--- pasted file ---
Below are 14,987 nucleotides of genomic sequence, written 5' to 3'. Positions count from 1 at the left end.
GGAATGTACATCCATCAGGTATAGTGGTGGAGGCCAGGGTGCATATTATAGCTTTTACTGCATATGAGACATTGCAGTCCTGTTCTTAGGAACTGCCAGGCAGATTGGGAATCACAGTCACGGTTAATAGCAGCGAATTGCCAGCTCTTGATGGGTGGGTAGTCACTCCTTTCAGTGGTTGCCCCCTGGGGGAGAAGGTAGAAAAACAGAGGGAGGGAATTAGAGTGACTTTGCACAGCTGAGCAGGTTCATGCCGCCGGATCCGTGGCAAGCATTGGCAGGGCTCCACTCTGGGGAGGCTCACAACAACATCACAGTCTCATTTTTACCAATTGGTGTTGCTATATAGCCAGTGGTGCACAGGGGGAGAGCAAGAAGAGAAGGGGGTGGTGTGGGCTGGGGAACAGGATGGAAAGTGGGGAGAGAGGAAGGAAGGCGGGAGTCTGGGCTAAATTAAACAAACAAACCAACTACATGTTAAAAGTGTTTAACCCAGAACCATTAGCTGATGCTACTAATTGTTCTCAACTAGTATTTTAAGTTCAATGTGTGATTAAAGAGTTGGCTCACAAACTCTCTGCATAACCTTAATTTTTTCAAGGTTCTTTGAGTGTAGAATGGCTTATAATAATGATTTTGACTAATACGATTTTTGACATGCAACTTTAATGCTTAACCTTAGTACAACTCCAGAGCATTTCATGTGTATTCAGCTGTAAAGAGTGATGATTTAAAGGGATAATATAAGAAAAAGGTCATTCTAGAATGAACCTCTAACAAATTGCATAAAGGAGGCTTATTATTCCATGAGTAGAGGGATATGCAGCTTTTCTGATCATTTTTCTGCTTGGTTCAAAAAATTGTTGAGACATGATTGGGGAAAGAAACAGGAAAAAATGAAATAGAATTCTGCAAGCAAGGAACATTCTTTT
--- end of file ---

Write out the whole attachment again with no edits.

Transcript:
Below are 14,987 nucleotides of genomic sequence, written 5' to 3'. Positions count from 1 at the left end.
GGAATGTACATCCATCAGGTATAGTGGTGGAGGCCAGGGTGCATATTATAGCTTTTACTGCATATGAGACATTGCAGTCCTGTTCTTAGGAACTGCCAGGCAGATTGGGAATCACAGTCACGGTTAATAGCAGCGAATTGCCAGCTCTTGATGGGTGGGTAGTCACTCCTTTCAGTGGTTGCCCCCTGGGGGAGAAGGTAGAAAAACAGAGGGAGGGAATTAGAGTGACTTTGCACAGCTGAGCAGGTTCATGCCGCCGGATCCGTGGCAAGCATTGGCAGGGCTCCACTCTGGGGAGGCTCACAACAACATCACAGTCTCATTTTTACCAATTGGTGTTGCTATATAGCCAGTGGTGCACAGGGGGAGAGCAAGAAGAGAAGGGGGTGGTGTGGGCTGGGGAACAGGATGGAAAGTGGGGAGAGAGGAAGGAAGGCGGGAGTCTGGGCTAAATTAAACAAACAAACCAACTACATGTTAAAAGTGTTTAACCCAGAACCATTAGCTGATGCTACTAATTGTTCTCAACTAGTATTTTAAGTTCAATGTGTGATTAAAGAGTTGGCTCACAAACTCTCTGCATAACCTTAATTTTTTCAAGGTTCTTTGAGTGTAGAATGGCTTATAATAATGATTTTGACTAATACGATTTTTGACATGCAACTTTAATGCTTAACCTTAGTACAACTCCAGAGCATTTCATGTGTATTCAGCTGTAAAGAGTGATGATTTAAAGGGATAATATAAGAAAAAGGTCATTCTAGAATGAACCTCTAACAAATTGCATAAAGGAGGCTTATTATTCCATGAGTAGAGGGATATGCAGCTTTTCTGATCATTTTTCTGCTTGGTTCAAAAAATTGTTGAGACATGATTGGGGAAAGAAACAGGAAAAAATGAAATAGAATTCTGCAAGCAAGGAACATTCTTTT